There has been a flurry of posts going around Twitter today about an Adobe Engineering asking Linux users to place requests for Creative Suite apps for Linux. While the geek in me thinks “Cool, they totally should!” The businessman in me says that this has no chance of ever getting of the ground.
Of course this sentiment is well challenged, but I just don’t believe that the Linux desktop community at large is willing to pay for software, especially software that costs between $1,300 and $2,600. Of course this is speaking from a sweeping generalization of Linux users, a broad stereotype, but one I think is well deserved and relatively accurate. Of course it’s not without exception, but come on…
Quick, hurry, name a company that has made big money selling desktop applications for Linux! What? You can’t think of one? Me either.
There is a reason for that, the market is as big as the audience is willing to spend and outside of big ticket apps like Massive or Maya (that benefit from big ass clusters that are just cost prohibitive to do with Windows or OS X), creative types live in paid OSes.
There are of course many many reasons:
- Adobe apps aren’t the only apps they need
- Support is important
- You use what the people you work with/for use
- The general population just doesn’t trust or “get” Linux.
I could rattle reasons off all day. The reality is that Linux as a desktop operating system is just not taken seriously. Sure if you rattle the cages of the most vocal 2% of the web you will get thousands of thousands of responses, but that doesn’t make any sort of statistically significant sample of the users that are willing to plunk down their plastic and pay $2,600 for an application.
That’s the thing with a lot of these guys, if you ask a loaded question like “Should Adobe release the Creative Suite for Linux?” you are going to get every Linux gearhead on the planet saying “Hell yea!” But if you were to ask for pre-orders, you’d probably get 100 if that.
I work for a big software company and the hard reality is that developing software is incredibly expensive. Adobe is not going to even consider something like this until there is a proven market for it.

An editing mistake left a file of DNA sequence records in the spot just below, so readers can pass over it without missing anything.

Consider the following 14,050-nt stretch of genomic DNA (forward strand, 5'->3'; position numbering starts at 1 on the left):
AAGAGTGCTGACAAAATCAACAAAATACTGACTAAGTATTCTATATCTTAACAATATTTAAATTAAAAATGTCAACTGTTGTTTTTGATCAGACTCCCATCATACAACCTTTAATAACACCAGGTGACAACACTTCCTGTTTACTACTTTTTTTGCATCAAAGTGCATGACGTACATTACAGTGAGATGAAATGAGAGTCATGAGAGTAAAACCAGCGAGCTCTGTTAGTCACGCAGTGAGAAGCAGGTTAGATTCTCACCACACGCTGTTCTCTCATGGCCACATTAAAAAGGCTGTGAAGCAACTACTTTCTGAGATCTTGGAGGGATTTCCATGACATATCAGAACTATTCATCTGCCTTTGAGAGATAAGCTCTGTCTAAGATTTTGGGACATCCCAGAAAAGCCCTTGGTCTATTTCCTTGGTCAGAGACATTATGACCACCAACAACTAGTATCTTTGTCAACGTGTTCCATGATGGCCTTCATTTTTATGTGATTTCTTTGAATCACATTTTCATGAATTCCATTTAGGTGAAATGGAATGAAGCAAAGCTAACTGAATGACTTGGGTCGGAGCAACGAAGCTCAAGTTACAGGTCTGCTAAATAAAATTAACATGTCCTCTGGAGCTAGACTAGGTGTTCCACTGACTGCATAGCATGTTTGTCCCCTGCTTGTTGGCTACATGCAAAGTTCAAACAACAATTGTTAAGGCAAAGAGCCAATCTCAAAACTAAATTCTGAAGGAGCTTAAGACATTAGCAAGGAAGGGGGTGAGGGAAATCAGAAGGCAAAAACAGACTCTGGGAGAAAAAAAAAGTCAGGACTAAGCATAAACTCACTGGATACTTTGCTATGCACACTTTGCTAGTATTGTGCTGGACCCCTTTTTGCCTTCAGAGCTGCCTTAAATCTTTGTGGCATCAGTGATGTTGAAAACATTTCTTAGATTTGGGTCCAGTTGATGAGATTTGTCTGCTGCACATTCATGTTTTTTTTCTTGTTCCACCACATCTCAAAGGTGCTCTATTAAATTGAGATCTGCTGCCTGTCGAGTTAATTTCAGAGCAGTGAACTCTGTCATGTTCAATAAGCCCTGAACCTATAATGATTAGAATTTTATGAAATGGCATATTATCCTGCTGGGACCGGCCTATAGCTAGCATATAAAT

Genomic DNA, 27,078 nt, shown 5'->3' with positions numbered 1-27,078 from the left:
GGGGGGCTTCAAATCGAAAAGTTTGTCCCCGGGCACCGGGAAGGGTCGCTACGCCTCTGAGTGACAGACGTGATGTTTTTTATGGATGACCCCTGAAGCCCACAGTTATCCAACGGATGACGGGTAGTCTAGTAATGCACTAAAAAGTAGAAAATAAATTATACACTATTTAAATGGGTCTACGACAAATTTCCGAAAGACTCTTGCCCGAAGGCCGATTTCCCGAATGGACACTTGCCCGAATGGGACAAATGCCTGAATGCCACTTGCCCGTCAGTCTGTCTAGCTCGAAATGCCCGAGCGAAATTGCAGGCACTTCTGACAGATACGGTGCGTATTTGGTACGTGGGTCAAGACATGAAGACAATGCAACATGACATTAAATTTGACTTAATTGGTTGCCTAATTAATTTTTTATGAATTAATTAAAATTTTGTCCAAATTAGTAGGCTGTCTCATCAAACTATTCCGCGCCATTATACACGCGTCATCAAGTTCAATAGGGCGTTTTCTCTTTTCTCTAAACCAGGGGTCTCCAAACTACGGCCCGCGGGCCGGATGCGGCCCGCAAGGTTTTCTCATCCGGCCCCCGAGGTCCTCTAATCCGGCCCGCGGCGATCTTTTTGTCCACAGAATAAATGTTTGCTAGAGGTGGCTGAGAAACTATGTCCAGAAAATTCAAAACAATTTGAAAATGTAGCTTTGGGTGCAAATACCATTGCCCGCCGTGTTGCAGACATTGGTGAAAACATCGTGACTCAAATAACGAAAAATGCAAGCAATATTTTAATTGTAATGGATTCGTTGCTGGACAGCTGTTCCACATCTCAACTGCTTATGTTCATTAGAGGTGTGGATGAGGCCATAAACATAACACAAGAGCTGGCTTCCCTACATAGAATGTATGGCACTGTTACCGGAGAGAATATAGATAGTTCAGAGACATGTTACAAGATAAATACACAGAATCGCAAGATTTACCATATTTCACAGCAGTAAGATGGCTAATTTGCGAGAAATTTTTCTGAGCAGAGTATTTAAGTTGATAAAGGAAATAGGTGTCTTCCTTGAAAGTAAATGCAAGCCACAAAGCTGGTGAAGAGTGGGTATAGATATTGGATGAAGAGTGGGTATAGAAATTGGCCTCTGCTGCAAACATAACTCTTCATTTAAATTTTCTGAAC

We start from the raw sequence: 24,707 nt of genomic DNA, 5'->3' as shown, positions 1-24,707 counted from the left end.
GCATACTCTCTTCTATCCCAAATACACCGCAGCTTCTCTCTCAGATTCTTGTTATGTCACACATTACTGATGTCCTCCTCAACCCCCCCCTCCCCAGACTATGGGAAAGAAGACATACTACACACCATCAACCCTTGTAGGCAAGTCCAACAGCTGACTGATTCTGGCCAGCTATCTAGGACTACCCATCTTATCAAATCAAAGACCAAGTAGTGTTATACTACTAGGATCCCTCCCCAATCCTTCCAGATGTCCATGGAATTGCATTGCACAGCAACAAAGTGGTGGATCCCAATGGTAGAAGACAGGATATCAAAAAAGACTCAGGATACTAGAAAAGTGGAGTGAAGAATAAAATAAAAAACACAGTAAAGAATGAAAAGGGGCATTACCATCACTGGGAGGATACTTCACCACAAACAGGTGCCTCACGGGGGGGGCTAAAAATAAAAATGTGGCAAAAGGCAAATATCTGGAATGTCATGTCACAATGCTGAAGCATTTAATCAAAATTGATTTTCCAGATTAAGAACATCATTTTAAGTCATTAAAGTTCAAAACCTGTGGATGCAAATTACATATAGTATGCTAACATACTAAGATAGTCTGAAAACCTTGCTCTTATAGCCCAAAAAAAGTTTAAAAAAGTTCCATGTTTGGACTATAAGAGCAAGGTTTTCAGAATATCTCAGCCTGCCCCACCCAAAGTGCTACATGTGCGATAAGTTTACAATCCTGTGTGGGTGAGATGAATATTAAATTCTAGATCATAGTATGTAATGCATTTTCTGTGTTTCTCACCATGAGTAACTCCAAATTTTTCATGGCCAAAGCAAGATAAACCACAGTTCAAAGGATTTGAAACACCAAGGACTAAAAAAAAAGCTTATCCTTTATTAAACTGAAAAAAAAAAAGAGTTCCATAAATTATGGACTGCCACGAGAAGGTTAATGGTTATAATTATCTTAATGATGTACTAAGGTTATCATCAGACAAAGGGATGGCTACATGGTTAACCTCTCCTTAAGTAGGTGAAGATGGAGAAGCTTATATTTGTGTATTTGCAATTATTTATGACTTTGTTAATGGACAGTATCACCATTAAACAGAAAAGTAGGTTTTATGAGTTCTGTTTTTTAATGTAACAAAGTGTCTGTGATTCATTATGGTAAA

You can talk all you want about being a leader or pioneer, but nobody wants to lead their company into the red.
I have current paid license for Adobe’s Creative Suite, Lightroom, ProTools, Logic Studio, Final Cut, Office, Windows, OS X, iWork… I pay for software. The honest to God truth is that if I could get ALL of that software at half price on Linux, I still wouldn’t do it. I regularly use Fedora, I have used Ubuntu, Debian and a dozen other Linux OSes over the years and they just don’t “feel” right.
I am a firm believer in “you get what you pay for.” As much as I love to play with Linux, and wouldn’t look anywhere outside of LAMP (Linux, Apache, MySQL, PHP) for my Web Development projects, I wouldn’t even consider it on any of my machines as a desktop OS. I keep the latest flavors of Fedora and Ubuntu on a VM so I can see what they are up to and what’s new, but I’d never use it for real work.
Editor’s Note: As much as this probably seems like flame bait, I want Linux to improve and compete, and I think in time it can. The problem that it faces (and one that Ubuntu is uniquely positioned to solve) is that group development can only take you so far. You need a leader, you need to make changes that are for the good of the user, and you need to test against people who aren’t hardcore Linux users to see if you are succeeding or not. They are taking a great step in dumping Gnome. I would start to look even harder at taking out some of the cheesy apps that come bundled, and spend a whole release on polish. The core is there, it just doesn’t feel right.